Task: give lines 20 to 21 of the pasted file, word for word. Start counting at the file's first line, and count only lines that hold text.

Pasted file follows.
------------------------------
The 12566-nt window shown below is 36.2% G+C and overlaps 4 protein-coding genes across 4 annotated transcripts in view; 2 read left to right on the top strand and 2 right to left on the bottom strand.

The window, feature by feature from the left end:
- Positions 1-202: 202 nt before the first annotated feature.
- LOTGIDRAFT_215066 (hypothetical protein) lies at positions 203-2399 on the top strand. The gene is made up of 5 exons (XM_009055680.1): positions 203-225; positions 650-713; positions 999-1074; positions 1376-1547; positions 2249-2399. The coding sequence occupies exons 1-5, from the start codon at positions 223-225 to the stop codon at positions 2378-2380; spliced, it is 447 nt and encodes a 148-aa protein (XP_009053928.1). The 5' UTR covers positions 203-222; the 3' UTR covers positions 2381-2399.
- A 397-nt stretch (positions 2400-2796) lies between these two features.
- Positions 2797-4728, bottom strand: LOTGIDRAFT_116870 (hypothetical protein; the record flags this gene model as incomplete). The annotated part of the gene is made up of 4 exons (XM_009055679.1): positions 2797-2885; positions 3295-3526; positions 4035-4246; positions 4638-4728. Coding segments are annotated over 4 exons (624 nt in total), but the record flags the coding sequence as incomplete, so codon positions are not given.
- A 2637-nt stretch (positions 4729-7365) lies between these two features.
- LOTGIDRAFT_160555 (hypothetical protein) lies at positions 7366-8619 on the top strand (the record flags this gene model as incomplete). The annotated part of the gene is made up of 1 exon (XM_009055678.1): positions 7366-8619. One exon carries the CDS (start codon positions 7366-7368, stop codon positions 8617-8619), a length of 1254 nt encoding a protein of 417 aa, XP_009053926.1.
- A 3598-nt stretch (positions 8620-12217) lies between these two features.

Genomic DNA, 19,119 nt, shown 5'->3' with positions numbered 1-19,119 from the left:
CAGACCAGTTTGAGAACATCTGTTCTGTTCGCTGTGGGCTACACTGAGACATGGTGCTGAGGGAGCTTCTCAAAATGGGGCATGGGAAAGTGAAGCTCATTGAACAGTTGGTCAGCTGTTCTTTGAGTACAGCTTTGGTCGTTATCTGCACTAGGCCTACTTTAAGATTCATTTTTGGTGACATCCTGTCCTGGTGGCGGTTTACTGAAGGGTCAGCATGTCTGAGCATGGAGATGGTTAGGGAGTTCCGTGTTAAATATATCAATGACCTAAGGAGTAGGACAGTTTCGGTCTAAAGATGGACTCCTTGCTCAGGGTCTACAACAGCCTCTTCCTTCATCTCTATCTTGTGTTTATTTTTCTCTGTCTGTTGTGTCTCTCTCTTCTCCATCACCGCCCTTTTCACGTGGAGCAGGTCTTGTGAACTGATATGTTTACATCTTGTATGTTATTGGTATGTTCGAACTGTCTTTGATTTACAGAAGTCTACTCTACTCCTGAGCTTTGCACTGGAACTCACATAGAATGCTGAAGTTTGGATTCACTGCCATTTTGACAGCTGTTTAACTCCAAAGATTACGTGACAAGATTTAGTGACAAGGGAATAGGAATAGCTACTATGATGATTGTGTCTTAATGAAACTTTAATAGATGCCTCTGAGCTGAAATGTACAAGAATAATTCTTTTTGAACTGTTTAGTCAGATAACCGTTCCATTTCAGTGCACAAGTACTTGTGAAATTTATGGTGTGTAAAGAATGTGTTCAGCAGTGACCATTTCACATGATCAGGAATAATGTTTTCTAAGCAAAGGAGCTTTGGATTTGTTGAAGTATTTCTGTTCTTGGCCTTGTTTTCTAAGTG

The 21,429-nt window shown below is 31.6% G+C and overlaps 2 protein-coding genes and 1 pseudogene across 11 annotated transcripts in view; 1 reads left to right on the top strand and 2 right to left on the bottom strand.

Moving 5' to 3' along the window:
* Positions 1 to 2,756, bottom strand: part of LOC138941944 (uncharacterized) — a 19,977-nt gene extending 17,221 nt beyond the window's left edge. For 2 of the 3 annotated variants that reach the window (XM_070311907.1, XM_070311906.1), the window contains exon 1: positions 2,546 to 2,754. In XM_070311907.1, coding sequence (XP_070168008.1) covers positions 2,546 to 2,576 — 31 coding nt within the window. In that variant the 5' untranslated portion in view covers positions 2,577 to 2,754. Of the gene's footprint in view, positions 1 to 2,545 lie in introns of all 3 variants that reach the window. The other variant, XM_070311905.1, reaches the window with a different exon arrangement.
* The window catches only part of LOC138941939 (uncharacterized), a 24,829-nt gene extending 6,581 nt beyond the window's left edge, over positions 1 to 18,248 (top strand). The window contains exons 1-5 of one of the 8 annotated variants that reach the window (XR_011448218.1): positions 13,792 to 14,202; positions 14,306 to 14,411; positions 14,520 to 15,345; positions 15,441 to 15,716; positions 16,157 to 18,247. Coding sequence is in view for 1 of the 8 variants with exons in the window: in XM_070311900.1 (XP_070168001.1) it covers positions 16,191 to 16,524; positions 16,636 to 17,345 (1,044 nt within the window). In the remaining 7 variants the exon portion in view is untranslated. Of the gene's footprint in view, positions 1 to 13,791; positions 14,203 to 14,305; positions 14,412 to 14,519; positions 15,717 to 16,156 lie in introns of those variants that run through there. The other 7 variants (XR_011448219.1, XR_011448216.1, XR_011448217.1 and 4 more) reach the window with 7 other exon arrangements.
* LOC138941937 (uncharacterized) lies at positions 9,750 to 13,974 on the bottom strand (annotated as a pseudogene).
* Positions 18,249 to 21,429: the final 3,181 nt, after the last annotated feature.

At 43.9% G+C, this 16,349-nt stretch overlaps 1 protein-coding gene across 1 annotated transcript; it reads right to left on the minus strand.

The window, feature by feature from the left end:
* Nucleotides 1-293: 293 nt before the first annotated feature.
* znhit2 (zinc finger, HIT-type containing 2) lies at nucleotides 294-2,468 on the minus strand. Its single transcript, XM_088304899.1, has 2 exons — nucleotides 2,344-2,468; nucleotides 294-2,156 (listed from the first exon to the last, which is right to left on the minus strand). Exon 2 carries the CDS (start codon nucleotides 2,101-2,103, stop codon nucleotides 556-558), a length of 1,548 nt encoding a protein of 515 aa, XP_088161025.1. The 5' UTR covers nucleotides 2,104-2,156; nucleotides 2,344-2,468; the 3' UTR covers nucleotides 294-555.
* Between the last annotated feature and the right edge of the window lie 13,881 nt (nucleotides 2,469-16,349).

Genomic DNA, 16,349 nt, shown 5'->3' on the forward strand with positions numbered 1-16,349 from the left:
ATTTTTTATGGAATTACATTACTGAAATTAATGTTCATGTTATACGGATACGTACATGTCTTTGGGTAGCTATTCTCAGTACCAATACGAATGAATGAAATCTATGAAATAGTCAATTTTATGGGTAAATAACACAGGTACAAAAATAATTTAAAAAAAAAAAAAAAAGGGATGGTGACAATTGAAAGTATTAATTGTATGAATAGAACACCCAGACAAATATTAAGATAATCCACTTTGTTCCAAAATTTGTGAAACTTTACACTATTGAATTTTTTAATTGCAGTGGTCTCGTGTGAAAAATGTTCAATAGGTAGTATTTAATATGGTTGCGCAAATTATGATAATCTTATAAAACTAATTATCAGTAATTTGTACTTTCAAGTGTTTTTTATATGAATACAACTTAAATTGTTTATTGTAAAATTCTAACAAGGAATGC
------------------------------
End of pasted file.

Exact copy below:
* Nucleotides 1-293: 293 nt before the first annotated feature.
* znhit2 (zinc finger, HIT-type containing 2) lies at nucleotides 294-2,468 on the minus strand. Its single transcript, XM_088304899.1, has 2 exons — nucleotides 2,344-2,468; nucleotides 294-2,156 (listed from the first exon to the last, which is right to left on the minus strand). Exon 2 carries the CDS (start codon nucleotides 2,101-2,103, stop codon nucleotides 556-558), a length of 1,548 nt encoding a protein of 515 aa, XP_088161025.1. The 5' UTR covers nucleotides 2,104-2,156; nucleotides 2,344-2,468; the 3' UTR covers nucleotides 294-555.